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-1

No apologies needed. To determine the structural strength of that side of the house, get 50 pound bags of concrete and just keep adding them until something cracks or buckles. Then count the bags and fix the broken part of the house. So, for example, if it took 250 bags before it broke, then it means you can add an additional 12,500 pounds of dead weight. ...


2

If what you're saying is the tub will be on top of 2x10 at 16" on center spacing, with a span of 9 feet between bearing points that continue down to the foundation, you'll be fine. A drawing of the complex framing you seem to have would help out immensely. I still recommend doing the drawings and getting permits: I have a lot of experience framing houses, ...


0

Trus-Joist Corporation has an informative .pdf that addresses some of these problems. It's here: www.woodbywy.com/document/tb-821/ (I found this link by Googling the phrase 'I-joists as wall studs'.) One of the main problems I noticed in the document is securely attaching the studs to the floor. What they describe is to add stiffeners to the OSB web at the ...


2

The foam insulation itself is combustible, hence the requirement for a thermal barrier. According to the 2012 IRC: R316.4 Thermal barrier. Unless otherwise allowed in Section R316.5 or Section R316.6, foam plastic shall be separated from the interior of a building by an approved thermal barrier of minimum 1/2 inch (12.7 mm) gypsum wallboard or a ...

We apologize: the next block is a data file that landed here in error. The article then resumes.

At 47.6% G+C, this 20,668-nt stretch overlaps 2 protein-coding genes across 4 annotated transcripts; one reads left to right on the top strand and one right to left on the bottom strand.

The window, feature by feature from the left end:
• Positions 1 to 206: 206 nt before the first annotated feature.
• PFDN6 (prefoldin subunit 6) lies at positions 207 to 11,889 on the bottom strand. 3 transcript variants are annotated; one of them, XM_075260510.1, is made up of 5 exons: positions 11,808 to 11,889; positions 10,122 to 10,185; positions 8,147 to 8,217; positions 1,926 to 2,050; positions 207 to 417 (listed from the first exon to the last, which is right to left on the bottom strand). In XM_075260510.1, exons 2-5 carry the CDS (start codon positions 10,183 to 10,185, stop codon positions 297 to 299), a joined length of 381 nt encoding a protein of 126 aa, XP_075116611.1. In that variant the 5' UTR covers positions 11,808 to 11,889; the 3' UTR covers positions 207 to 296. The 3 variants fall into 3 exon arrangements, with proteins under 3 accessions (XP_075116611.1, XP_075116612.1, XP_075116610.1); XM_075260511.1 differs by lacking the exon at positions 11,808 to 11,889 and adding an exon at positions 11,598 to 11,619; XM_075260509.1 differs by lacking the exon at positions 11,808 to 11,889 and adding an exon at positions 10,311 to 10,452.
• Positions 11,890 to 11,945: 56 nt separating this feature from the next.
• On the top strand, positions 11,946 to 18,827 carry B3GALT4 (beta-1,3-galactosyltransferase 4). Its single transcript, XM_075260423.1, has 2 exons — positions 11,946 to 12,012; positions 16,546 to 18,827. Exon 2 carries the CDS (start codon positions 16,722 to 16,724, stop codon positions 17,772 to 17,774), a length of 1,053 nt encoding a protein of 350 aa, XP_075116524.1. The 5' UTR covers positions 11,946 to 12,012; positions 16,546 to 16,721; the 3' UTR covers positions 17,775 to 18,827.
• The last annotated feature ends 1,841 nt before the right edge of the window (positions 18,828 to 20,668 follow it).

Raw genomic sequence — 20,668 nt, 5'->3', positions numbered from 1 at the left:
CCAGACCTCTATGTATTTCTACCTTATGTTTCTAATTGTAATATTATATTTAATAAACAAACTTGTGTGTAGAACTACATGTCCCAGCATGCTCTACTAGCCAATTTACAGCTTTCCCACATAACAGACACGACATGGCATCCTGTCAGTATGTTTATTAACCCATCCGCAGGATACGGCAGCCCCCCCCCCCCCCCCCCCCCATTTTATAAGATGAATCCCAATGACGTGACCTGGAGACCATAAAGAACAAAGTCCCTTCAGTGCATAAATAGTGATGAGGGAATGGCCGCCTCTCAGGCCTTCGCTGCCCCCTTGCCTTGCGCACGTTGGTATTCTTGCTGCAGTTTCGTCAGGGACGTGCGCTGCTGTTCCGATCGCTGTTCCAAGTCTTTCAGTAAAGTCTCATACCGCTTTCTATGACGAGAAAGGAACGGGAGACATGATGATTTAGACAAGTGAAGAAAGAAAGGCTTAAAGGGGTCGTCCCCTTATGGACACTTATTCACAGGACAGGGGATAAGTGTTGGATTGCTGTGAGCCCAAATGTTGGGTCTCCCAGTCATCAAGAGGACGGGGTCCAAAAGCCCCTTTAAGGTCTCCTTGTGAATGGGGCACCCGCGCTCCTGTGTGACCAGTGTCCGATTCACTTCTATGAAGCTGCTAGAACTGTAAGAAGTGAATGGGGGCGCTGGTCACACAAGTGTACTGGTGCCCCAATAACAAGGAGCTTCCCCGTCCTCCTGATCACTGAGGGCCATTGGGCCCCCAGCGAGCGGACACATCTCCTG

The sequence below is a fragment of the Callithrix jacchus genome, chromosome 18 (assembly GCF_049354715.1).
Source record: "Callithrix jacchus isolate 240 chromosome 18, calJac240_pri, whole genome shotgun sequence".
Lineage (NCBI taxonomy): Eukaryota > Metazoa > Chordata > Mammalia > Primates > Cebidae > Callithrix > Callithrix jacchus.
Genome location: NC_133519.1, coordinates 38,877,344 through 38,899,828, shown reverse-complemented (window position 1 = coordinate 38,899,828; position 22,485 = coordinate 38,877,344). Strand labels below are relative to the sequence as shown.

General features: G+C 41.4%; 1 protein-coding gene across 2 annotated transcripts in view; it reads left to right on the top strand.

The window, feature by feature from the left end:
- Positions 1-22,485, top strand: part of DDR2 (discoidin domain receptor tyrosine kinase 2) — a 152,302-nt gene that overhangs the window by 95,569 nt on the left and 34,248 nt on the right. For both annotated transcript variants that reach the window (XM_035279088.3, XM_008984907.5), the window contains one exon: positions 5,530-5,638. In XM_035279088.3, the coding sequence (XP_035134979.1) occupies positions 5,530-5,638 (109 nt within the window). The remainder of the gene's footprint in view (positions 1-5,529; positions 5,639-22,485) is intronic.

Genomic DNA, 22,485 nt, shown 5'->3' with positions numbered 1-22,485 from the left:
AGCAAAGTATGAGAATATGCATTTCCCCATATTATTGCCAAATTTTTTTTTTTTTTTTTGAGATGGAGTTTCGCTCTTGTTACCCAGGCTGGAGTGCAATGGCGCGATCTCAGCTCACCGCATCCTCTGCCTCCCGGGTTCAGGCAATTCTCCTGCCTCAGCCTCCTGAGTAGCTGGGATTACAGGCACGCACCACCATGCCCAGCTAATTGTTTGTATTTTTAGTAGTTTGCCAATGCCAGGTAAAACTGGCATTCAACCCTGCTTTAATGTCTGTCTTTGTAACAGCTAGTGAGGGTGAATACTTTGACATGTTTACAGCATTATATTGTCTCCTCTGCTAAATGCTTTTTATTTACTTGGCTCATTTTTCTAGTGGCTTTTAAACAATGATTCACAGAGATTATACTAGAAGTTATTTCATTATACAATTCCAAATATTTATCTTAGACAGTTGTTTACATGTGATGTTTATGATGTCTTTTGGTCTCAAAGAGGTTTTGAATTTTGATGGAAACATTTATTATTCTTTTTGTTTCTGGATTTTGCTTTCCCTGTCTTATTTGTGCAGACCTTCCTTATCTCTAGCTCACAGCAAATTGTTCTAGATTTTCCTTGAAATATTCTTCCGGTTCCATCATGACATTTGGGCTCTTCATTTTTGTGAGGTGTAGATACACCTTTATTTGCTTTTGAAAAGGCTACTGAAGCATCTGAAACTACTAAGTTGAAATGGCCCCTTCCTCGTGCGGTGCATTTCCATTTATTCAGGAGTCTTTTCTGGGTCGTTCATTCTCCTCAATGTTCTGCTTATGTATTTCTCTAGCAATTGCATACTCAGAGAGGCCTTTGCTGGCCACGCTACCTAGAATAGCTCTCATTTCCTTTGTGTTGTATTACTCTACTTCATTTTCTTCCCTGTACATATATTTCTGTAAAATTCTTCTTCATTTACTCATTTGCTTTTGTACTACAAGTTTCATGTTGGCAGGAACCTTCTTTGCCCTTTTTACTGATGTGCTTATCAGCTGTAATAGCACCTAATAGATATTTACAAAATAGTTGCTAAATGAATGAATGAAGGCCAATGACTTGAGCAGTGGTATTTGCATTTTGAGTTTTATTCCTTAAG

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Nobody uses fractions in the USA for small measurements, either. Typical machinist measurements are in thousandths or ten thousandths of an inch. ) Engineers and surveyors often use feet and tenth of a foot. Even carpenters don't always use standard fractional inches. A framing square has rules divided in 16ths, 8ths, 10ths, and 12ths. Use the most ...


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Is it possible to bolt a steel angle to the concrete with a short leg under the overhanging plate to support it? Difficult to diagnose without seeing and of course bolting a steel might look a 'pigs ear' depending on where it is and what the options are to 'hide' the steel. This is of course assuming that you don't want to shutter up and pour new concrete ...


1

Sometimes concrete just doesn't cooperate. I'd say up to an inch out of play is the carpenter's job to deal with. Two and a half inches! is possibly a problem for lawyers... Had the distance been fudged to one and a quarter inches on both sides, (harrumph) maybe that'd be OK... I'd be interested in what the permissible 'fudge factor' for sill plates ...


2

I would be concerned. Have the general contractor figure out who is out of specification and have them fix it. (My guess is that the concrete is to blame, but I'm not there with a measuring tape.) I strongly suggest that you don't let the house be built out of square. Among other things, it'll cost a bit more at just about every step.


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It might sound crazy, but you can order a window like you mentioned, although only about 1/2-1" smaller in height. Then place backer rod, round foam, in the gap as a filler, and finally caulk with high quality flexible exterior caulk, or mastic, and scrape the caulk with a putty knife to make it smooth to fill the uneven gap.



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